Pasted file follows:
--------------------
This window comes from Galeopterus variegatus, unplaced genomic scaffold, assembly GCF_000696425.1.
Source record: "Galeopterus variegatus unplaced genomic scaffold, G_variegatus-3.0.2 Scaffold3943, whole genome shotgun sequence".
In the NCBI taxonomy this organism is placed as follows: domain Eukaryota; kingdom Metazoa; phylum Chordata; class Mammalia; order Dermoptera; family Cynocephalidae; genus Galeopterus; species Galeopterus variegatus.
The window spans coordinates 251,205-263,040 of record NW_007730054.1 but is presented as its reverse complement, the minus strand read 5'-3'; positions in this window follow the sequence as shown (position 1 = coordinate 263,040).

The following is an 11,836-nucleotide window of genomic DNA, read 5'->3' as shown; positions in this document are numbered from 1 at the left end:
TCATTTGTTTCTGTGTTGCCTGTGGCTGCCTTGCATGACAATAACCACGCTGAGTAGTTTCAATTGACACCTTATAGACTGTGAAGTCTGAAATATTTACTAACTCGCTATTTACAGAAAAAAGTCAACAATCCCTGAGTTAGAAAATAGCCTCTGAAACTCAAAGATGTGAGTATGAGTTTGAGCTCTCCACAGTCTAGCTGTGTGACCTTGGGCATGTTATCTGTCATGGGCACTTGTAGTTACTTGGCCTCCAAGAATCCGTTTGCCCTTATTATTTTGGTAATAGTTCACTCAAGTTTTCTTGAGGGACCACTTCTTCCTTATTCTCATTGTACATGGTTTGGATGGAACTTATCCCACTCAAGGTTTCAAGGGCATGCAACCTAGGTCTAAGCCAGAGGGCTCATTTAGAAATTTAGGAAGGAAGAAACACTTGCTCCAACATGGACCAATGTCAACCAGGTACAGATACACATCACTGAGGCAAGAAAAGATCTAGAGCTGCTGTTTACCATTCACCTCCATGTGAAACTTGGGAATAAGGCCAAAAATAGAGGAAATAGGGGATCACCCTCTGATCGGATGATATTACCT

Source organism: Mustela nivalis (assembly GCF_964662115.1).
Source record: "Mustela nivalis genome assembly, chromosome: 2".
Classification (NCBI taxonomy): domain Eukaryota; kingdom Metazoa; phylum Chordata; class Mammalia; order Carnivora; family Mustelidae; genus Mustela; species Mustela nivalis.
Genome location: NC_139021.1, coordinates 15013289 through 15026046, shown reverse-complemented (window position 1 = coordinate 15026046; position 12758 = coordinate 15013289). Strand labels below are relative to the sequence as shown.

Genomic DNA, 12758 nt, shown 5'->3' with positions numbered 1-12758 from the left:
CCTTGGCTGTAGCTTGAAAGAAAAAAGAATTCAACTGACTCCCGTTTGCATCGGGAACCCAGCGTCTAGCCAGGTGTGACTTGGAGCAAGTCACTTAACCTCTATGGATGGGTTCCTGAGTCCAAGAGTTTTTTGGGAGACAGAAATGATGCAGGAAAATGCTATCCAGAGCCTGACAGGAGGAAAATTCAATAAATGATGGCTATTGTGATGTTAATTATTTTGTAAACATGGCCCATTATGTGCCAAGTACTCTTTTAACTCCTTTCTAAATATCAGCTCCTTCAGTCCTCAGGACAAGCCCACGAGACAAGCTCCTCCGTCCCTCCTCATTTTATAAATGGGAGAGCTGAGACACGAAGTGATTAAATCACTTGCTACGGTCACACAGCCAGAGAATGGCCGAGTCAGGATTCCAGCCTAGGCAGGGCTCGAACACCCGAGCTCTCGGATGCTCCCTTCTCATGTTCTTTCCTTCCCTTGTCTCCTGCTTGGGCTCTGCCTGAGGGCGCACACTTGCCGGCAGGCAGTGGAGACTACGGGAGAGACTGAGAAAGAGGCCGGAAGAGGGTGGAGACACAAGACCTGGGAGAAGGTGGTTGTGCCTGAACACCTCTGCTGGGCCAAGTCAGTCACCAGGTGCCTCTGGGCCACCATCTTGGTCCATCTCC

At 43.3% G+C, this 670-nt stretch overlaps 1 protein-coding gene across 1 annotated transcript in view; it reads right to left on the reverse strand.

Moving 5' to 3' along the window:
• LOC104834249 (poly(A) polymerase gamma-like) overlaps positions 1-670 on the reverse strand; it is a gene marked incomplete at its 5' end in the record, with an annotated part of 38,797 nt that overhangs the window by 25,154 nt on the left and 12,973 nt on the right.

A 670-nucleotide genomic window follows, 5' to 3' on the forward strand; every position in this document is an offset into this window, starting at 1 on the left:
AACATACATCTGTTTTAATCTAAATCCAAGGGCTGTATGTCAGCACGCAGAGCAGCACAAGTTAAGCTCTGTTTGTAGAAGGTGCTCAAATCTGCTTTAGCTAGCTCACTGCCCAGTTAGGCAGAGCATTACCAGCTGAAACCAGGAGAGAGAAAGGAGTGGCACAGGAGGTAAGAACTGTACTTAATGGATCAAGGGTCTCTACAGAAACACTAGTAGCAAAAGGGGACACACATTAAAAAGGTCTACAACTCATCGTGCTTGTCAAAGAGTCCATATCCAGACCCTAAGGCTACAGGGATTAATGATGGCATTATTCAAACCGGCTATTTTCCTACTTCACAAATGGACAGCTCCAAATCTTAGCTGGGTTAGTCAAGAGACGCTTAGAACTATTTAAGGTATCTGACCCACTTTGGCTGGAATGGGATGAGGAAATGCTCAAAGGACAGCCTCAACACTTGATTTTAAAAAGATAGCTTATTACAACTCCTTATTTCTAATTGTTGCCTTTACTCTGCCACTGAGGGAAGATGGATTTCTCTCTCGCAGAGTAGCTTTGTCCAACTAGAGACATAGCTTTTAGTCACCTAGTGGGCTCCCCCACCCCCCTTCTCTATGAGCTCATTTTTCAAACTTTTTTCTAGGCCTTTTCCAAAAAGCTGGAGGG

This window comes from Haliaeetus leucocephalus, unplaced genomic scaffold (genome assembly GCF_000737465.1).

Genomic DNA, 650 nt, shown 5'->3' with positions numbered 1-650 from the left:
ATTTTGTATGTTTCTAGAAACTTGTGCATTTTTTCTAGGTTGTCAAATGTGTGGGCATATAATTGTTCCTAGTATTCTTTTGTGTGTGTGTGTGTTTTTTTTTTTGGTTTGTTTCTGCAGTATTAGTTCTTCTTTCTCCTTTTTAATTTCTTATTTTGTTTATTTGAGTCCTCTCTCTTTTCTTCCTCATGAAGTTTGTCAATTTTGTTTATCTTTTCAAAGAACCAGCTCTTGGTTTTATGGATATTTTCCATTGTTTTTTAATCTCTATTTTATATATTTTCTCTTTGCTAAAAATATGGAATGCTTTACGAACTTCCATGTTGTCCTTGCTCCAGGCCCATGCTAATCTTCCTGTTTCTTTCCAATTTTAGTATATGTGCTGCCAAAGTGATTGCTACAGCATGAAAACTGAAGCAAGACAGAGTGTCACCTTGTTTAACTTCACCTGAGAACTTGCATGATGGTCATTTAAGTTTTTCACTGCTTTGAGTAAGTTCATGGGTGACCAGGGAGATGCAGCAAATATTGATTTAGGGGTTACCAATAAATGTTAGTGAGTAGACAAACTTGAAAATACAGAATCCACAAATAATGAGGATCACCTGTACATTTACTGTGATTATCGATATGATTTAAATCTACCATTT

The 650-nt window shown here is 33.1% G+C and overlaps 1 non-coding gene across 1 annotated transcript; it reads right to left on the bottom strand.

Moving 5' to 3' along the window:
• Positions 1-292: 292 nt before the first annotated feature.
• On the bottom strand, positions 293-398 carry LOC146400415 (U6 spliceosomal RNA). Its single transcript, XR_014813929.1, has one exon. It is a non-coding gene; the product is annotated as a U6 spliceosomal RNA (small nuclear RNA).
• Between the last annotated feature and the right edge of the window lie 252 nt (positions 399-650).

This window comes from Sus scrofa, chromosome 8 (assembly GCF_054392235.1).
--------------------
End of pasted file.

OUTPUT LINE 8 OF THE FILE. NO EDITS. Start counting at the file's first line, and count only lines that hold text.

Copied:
Source record: "Mustela nivalis genome assembly, chromosome: 2".